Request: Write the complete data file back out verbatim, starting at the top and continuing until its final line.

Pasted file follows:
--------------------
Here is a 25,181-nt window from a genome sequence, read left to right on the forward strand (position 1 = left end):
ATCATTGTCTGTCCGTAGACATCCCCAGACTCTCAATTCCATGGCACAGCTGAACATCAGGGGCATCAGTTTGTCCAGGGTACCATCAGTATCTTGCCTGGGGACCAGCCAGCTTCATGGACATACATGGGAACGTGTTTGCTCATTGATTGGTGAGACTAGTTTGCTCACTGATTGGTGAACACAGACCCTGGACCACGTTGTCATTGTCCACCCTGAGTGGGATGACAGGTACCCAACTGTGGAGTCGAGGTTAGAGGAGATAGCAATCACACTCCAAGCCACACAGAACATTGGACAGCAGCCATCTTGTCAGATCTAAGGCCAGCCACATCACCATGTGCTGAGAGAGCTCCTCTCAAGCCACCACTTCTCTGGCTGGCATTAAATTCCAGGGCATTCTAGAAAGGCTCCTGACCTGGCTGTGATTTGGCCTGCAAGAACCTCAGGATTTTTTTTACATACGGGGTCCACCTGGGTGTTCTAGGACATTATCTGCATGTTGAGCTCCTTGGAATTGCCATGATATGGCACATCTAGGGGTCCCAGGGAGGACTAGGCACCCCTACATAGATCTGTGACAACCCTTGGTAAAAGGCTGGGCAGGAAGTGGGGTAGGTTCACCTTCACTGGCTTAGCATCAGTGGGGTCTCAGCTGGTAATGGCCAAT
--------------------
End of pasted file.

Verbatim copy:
Here is a 25,181-nt window from a genome sequence, read left to right on the forward strand (position 1 = left end):
ATCATTGTCTGTCCGTAGACATCCCCAGACTCTCAATTCCATGGCACAGCTGAACATCAGGGGCATCAGTTTGTCCAGGGTACCATCAGTATCTTGCCTGGGGACCAGCCAGCTTCATGGACATACATGGGAACGTGTTTGCTCATTGATTGGTGAGACTAGTTTGCTCACTGATTGGTGAACACAGACCCTGGACCACGTTGTCATTGTCCACCCTGAGTGGGATGACAGGTACCCAACTGTGGAGTCGAGGTTAGAGGAGATAGCAATCACACTCCAAGCCACACAGAACATTGGACAGCAGCCATCTTGTCAGATCTAAGGCCAGCCACATCACCATGTGCTGAGAGAGCTCCTCTCAAGCCACCACTTCTCTGGCTGGCATTAAATTCCAGGGCATTCTAGAAAGGCTCCTGACCTGGCTGTGATTTGGCCTGCAAGAACCTCAGGATTTTTTTTACATACGGGGTCCACCTGGGTGTTCTAGGACATTATCTGCATGTTGAGCTCCTTGGAATTGCCATGATATGGCACATCTAGGGGTCCCAGGGAGGACTAGGCACCCCTACATAGATCTGTGACAACCCTTGGTAAAAGGCTGGGCAGGAAGTGGGGTAGGTTCACCTTCACTGGCTTAGCATCAGTGGGGTCTCAGCTGGTAATGGCCAAT